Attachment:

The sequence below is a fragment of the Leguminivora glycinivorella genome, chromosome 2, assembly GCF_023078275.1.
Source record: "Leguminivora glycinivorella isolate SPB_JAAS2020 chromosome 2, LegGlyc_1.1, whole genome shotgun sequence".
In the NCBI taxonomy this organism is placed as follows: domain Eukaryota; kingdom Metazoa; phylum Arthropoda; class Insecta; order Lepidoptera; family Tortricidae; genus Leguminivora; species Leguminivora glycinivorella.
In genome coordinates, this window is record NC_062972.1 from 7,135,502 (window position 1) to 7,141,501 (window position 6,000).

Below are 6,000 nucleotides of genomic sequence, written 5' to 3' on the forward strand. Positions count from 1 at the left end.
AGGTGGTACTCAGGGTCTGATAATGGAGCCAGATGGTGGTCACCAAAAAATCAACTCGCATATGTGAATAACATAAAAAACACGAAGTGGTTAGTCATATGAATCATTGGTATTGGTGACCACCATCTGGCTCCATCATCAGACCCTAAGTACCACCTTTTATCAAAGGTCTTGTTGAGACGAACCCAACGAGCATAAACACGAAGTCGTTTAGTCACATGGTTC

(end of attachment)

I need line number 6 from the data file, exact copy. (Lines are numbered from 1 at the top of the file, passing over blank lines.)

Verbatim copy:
AGGTGGTACTCAGGGTCTGATAATGGAGCCAGATGGTGGTCACCAAAAAATCAACTCGCATATGTGAATAACATAAAAAACACGAAGTGGTTAGTCATATGAATCATTGGTATTGGTGACCACCATCTGGCTCCATCATCAGACCCTAAGTACCACCTTTTATCAAAGGTCTTGTTGAGACGAACCCAACGAGCATAAACACGAAGTCGTTTAGTCACATGGTTC